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Calls for Angkor Beer Boycott Over Laos Dam Investment
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The Mekong River Commisssion
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International Rivers: Media Kit on the Don Sahong Dam
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Damming The Mekong River: Economic Boon Or Environmental Mistake?
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The Guardian:

Mekong river hydroelectric dam threatens livelihoods and endangered species in landlocked Laos
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The Diplomat

The Growing Mekong Controversy

Mekong consultants have exposed serious flaws in the Don Sahong Dam project, which continues regardless.
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Xayaburi Dam and Don Sahong Dam in Mekong

River divide Laos, Cambodia and Vietnam
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Mega-First's RISKY investment threatens future of Mekong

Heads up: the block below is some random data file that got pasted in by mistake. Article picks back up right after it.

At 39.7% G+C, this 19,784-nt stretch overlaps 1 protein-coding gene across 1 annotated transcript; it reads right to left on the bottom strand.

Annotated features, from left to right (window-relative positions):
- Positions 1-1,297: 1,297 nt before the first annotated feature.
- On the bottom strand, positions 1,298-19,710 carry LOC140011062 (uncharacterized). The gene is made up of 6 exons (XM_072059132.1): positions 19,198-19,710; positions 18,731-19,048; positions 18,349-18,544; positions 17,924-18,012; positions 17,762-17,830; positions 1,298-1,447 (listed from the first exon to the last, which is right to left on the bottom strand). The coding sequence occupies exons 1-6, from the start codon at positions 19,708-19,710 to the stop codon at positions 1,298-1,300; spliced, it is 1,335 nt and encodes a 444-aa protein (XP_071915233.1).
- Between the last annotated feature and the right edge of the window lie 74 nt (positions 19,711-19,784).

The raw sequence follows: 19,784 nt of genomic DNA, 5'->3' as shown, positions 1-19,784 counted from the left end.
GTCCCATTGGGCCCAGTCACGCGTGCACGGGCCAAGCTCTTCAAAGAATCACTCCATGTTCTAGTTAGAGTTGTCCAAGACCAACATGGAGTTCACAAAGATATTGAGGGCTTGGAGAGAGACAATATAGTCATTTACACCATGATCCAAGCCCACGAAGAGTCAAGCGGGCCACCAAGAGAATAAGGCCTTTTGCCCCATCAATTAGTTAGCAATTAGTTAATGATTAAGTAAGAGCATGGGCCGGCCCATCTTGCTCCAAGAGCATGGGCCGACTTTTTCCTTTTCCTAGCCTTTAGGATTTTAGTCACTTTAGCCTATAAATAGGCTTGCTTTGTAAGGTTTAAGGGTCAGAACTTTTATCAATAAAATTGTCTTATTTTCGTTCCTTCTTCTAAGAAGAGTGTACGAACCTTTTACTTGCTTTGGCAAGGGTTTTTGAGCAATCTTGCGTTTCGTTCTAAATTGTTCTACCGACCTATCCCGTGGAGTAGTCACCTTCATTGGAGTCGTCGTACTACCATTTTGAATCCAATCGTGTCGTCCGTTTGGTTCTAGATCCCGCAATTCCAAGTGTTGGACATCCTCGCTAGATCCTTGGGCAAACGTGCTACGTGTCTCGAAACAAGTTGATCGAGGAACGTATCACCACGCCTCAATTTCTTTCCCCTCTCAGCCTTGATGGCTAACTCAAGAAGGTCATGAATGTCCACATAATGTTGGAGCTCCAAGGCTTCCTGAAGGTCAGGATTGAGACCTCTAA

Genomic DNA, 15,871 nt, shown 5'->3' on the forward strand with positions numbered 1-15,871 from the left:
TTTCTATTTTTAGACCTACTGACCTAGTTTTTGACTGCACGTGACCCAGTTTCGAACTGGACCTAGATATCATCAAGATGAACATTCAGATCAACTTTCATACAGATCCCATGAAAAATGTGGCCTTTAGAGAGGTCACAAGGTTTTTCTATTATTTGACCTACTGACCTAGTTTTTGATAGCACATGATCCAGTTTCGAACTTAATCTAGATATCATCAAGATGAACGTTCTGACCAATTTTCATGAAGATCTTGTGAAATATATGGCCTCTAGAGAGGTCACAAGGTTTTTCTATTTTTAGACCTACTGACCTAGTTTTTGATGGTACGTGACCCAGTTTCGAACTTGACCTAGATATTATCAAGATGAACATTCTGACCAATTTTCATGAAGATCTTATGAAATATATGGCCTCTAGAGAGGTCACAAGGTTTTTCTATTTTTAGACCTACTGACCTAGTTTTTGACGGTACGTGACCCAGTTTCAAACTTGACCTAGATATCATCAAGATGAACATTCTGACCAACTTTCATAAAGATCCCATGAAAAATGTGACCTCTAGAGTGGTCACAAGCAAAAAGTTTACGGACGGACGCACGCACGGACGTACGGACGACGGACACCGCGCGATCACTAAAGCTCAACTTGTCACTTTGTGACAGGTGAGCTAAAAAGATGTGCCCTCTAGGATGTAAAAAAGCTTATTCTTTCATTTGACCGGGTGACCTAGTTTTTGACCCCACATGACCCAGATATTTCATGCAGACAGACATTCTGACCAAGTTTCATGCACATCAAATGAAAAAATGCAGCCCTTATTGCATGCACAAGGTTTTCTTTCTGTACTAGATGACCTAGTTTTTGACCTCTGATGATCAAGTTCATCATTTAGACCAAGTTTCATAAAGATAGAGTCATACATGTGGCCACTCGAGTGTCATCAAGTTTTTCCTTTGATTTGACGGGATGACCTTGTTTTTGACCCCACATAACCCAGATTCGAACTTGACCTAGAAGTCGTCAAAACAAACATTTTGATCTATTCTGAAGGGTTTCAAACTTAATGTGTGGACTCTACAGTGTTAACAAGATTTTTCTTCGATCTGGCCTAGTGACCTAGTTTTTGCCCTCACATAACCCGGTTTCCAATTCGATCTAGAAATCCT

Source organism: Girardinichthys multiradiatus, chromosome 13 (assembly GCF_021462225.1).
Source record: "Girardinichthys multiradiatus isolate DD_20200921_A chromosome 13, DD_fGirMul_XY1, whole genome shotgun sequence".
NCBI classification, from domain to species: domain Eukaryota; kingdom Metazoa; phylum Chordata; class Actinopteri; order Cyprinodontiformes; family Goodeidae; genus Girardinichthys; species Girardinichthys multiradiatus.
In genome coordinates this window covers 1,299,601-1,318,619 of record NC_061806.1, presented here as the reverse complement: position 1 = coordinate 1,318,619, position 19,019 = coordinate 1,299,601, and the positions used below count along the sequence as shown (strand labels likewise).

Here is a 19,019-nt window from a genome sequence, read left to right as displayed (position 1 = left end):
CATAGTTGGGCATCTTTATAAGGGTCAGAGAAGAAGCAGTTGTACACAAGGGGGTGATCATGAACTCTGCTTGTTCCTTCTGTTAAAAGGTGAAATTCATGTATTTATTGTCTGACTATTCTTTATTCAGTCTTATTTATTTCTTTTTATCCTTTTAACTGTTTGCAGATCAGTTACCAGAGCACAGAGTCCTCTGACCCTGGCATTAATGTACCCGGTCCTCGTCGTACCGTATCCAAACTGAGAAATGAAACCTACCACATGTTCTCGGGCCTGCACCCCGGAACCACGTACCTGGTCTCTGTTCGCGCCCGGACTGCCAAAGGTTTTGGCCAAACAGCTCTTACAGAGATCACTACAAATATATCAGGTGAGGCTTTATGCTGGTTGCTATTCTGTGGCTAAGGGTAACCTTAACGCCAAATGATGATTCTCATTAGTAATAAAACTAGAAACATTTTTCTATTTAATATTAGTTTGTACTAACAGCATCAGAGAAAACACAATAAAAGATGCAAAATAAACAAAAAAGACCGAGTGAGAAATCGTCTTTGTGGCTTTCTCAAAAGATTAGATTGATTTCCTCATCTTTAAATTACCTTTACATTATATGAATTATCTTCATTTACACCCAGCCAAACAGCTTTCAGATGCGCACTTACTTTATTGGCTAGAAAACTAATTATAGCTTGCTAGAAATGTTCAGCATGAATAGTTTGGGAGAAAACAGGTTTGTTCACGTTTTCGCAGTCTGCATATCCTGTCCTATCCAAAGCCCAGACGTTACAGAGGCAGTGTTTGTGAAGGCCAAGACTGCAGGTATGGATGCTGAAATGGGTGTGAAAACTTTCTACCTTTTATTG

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Comments on Don Sahong Dam’s 2013 Environmental Impact Assessment
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Laos dam threatens fishermens' livelihoods

Project has been damned by environmentalists, who say 30-metre barrier will warp the ecosystem.
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WWF: More than a quarter of a million people say no to Don Sahong dam
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South East Asia Globe

The impending Don Sahong dam has the potential to cause environmental catastrophe and destroy the livelihoods of the area’s daredevil fishermen
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Meta information
Contributor:Daniela Del Bene, ICTA - UAB,
Last update18/08/2019
Conflict ID:2180
Legal notice / Aviso legal